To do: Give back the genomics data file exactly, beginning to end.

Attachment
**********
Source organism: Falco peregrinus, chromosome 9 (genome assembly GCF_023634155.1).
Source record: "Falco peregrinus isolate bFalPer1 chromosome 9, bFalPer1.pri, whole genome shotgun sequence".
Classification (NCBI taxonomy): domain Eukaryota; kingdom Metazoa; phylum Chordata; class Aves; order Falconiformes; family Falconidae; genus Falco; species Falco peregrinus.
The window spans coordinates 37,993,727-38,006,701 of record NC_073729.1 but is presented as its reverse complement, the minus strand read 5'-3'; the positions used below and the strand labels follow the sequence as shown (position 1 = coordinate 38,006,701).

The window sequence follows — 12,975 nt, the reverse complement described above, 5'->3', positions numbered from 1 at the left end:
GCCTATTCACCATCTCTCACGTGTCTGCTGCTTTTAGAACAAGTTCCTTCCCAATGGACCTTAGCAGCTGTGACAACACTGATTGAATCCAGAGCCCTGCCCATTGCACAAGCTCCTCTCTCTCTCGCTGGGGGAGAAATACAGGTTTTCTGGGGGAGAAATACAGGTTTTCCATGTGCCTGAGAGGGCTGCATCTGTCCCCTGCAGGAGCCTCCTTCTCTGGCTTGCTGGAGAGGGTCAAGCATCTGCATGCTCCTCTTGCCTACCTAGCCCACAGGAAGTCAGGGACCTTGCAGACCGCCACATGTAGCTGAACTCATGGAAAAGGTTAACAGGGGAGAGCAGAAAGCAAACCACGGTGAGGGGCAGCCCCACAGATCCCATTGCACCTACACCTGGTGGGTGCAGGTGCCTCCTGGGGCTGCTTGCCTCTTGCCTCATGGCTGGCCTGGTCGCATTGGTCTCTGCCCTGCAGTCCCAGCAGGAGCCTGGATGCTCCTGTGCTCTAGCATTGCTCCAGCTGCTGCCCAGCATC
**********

Source organism: Falco peregrinus, chromosome 9 (genome assembly GCF_023634155.1).
Source record: "Falco peregrinus isolate bFalPer1 chromosome 9, bFalPer1.pri, whole genome shotgun sequence".
Classification (NCBI taxonomy): domain Eukaryota; kingdom Metazoa; phylum Chordata; class Aves; order Falconiformes; family Falconidae; genus Falco; species Falco peregrinus.
The window spans coordinates 37,993,727-38,006,701 of record NC_073729.1 but is presented as its reverse complement, the minus strand read 5'-3'; the positions used below and the strand labels follow the sequence as shown (position 1 = coordinate 38,006,701).

The window sequence follows — 12,975 nt, the reverse complement described above, 5'->3', positions numbered from 1 at the left end:
GCCTATTCACCATCTCTCACGTGTCTGCTGCTTTTAGAACAAGTTCCTTCCCAATGGACCTTAGCAGCTGTGACAACACTGATTGAATCCAGAGCCCTGCCCATTGCACAAGCTCCTCTCTCTCTCGCTGGGGGAGAAATACAGGTTTTCTGGGGGAGAAATACAGGTTTTCCATGTGCCTGAGAGGGCTGCATCTGTCCCCTGCAGGAGCCTCCTTCTCTGGCTTGCTGGAGAGGGTCAAGCATCTGCATGCTCCTCTTGCCTACCTAGCCCACAGGAAGTCAGGGACCTTGCAGACCGCCACATGTAGCTGAACTCATGGAAAAGGTTAACAGGGGAGAGCAGAAAGCAAACCACGGTGAGGGGCAGCCCCACAGATCCCATTGCACCTACACCTGGTGGGTGCAGGTGCCTCCTGGGGCTGCTTGCCTCTTGCCTCATGGCTGGCCTGGTCGCATTGGTCTCTGCCCTGCAGTCCCAGCAGGAGCCTGGATGCTCCTGTGCTCTAGCATTGCTCCAGCTGCTGCCCAGCATC